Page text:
abstract = "Purpose: To evaluate the comparative effectiveness of 3 regional corticosteroid injections for uveitic macular edema (ME): periocular triamcinolone acetonide (PTA), intravitreal triamcinolone acetonide (ITA), and the intravitreal dexamethasone implant (IDI). Design: Multicenter, randomized clinical trial. Participants: Patients with uveitic ME. Methods: Patients were randomized 1:1:1 to receive 1 of the 3 therapies. Patients with bilateral ME were assigned the same treatment for both eyes. Main Outcome Measures: The primary outcome was the proportion of baseline (PropBL) central subfield thickness (CST) at 8 weeks (CST at 8 weeks/CST at baseline) assessed with OCT by masked readers. Secondary outcomes included ≥20{\%} improvement and resolution of ME, best-corrected visual acuity (BCVA), and intraocular pressure (IOP) events over 24 weeks. Results: All treatment groups demonstrated improved CST during follow-up. At 8 weeks, each group had clinically meaningful reductions in CST relative to baseline (PropBL: 0.77, 0.61, and 0.54, respectively, which translates to reductions of 23{\%}, 39{\%}, and 46{\%} for PTA, ITA, and IDI, respectively). Intravitreal triamcinolone acetonide (PropBL ITA/PropBL PTA, hazard ratio [HR], 0.79; 99.87{\%} confidence interval [CI], 0.65–0.96) and IDI (PropBL IDI/PropBL PTA, HR, 0.69; 99.87{\%} CI, 0.56–0.86) had larger reductions in CST than PTA (P < 0.0001). Intravitreal dexamethasone implant was noninferior to ITA at 8 weeks (PropBL IDI/PropBL ITA, HR, 0.88; 99.87{\%} CI, 0.71–1.08). Both ITA and IDI treatments also were superior to PTA treatment in improving and resolving uveitic ME. All treatment groups demonstrated BCVA improvement throughout follow-up. Both ITA and IDI groups had improvements in BCVA that was 5 letters greater than in the PTA group at 8 weeks (P < 0.004). The risk of having IOP ≥24 mmHg was higher in the intravitreal treatment groups compared with the periocular group (HR, 1.83; 95{\%} CI, 0.91–3.65 and HR, 2.52; 95{\%} CI, 1.29–4.91 for ITA and IDI, respectively); however, there was no significant difference between the 2 intravitreal treatment groups. Conclusions: Intravitreal triamcinolone acetonide and the IDI were superior to PTA for treating uveitic ME with modest increases in the risk of IOP elevation. This risk did not differ significantly between intravitreal treatments.",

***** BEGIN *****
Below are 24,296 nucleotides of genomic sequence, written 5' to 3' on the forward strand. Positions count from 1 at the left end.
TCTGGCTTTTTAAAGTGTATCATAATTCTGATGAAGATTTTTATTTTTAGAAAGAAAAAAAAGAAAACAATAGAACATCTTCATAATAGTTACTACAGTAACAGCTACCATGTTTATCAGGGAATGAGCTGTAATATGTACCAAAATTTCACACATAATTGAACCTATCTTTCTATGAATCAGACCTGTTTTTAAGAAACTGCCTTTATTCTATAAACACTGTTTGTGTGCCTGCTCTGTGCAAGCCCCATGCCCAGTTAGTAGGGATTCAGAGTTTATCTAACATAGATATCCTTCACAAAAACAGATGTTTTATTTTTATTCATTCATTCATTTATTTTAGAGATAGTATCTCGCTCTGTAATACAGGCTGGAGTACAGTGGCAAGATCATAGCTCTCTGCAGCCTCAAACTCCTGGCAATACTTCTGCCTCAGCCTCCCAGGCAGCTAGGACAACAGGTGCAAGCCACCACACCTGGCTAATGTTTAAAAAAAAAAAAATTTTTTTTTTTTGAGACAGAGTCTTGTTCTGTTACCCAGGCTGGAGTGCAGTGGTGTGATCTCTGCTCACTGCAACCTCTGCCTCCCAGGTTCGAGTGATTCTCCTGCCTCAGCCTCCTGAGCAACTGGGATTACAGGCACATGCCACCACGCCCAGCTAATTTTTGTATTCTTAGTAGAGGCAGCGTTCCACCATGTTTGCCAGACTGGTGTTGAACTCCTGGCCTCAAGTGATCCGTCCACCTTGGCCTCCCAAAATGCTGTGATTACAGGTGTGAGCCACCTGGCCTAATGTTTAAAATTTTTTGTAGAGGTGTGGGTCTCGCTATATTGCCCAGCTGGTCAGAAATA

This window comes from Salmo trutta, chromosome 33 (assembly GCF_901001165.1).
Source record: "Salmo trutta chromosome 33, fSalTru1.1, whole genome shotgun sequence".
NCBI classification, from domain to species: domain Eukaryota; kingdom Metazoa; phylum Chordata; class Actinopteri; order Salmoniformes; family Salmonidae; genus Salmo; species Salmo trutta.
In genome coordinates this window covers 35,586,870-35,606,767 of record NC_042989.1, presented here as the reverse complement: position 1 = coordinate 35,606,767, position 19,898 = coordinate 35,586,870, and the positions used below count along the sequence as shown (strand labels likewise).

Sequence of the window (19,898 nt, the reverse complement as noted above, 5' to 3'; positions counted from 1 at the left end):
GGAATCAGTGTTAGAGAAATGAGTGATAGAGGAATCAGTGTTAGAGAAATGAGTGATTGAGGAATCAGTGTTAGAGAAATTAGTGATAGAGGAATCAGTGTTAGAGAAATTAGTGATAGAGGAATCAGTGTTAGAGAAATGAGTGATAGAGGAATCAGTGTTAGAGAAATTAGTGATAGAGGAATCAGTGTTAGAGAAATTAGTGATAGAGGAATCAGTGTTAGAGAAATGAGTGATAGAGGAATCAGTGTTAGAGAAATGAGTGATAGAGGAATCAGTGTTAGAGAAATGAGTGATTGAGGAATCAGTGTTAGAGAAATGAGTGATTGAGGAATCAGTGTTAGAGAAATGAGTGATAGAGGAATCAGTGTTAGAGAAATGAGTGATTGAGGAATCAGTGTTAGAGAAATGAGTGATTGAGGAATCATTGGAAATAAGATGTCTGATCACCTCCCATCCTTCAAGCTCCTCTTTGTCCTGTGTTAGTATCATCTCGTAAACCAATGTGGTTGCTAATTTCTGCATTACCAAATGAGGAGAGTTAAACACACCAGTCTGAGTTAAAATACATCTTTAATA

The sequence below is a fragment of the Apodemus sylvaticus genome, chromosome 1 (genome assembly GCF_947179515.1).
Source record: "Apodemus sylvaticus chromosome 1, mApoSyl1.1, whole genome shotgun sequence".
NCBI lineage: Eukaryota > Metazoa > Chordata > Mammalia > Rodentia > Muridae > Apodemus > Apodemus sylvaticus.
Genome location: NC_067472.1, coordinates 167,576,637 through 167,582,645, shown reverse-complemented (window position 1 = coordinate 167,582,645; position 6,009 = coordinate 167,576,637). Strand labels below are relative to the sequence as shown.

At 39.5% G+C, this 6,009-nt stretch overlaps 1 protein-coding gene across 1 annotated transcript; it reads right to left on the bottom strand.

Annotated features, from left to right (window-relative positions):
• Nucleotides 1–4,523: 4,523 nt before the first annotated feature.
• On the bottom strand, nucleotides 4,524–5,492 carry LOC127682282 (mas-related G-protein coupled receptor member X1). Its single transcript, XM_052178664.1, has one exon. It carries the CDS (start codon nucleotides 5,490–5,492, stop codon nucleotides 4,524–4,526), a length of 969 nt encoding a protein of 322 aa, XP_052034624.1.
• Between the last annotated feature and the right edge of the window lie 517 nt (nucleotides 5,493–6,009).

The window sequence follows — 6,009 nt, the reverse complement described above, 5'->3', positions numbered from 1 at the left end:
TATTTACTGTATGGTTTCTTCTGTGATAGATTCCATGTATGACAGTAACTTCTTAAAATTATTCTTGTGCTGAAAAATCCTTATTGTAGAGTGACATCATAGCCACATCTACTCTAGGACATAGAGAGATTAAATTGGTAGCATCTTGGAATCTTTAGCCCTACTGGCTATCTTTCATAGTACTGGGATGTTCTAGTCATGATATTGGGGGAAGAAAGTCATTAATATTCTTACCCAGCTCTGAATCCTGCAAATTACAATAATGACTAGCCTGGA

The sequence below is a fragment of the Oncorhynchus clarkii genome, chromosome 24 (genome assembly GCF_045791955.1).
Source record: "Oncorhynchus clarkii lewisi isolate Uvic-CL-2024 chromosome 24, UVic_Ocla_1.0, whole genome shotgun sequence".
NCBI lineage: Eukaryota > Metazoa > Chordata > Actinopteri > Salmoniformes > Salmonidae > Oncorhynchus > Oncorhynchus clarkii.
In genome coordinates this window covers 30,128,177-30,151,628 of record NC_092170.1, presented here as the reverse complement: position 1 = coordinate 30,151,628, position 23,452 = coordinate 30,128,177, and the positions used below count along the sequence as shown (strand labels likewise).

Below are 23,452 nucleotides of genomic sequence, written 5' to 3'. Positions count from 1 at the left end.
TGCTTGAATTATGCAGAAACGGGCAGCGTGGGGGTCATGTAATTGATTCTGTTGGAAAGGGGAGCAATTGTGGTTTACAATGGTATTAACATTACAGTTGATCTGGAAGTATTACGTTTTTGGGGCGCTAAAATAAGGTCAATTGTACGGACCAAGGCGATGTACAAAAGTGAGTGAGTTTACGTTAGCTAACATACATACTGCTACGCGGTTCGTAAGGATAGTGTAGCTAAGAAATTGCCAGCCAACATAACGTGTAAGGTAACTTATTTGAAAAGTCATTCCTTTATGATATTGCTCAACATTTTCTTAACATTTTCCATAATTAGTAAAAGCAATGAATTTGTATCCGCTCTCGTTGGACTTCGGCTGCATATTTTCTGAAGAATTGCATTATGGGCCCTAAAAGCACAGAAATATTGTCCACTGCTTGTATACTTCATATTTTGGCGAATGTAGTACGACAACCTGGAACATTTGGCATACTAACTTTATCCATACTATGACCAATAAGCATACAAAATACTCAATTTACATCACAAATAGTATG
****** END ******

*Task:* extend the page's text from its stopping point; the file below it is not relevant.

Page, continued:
author = "{Multicenter Uveitis Steroid Treatment Trial Research Group} and Jennifer Thorne and Elizabeth Sugar and Holbrook, {Janet Teresa} and Burke, {Alyce E.} and Altaweel, {Michael M.} and Vitale, {Albert T.} and Acharya, {Nisha R.} and Kempen, {John H.} and Douglas Jabs",
year = "2019",
month = "2",
day = "1",
doi = "10.1016/j.ophtha.2018.08.021",
language = "English (US)",
volume = "126",
pages = "283--295",
journal = "Ophthalmology",
issn = "0161-6420",
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TY - JOUR

T1 - Periocular Triamcinolone vs. Intravitreal Triamcinolone vs. Intravitreal Dexamethasone Implant for the Treatment of Uveitic Macular Edema

T2 - The PeriOcular vs. INTravitreal corticosteroids for uveitic macular edema (POINT) Trial

AU - Multicenter Uveitis Steroid Treatment Trial Research Group

AU - Thorne, Jennifer

AU - Sugar, Elizabeth

AU - Holbrook, Janet Teresa

AU - Burke, Alyce E.

AU - Altaweel, Michael M.

AU - Vitale, Albert T.

AU - Acharya, Nisha R.

AU - Kempen, John H.

AU - Jabs, Douglas

PY - 2019/2/1

Y1 - 2019/2/1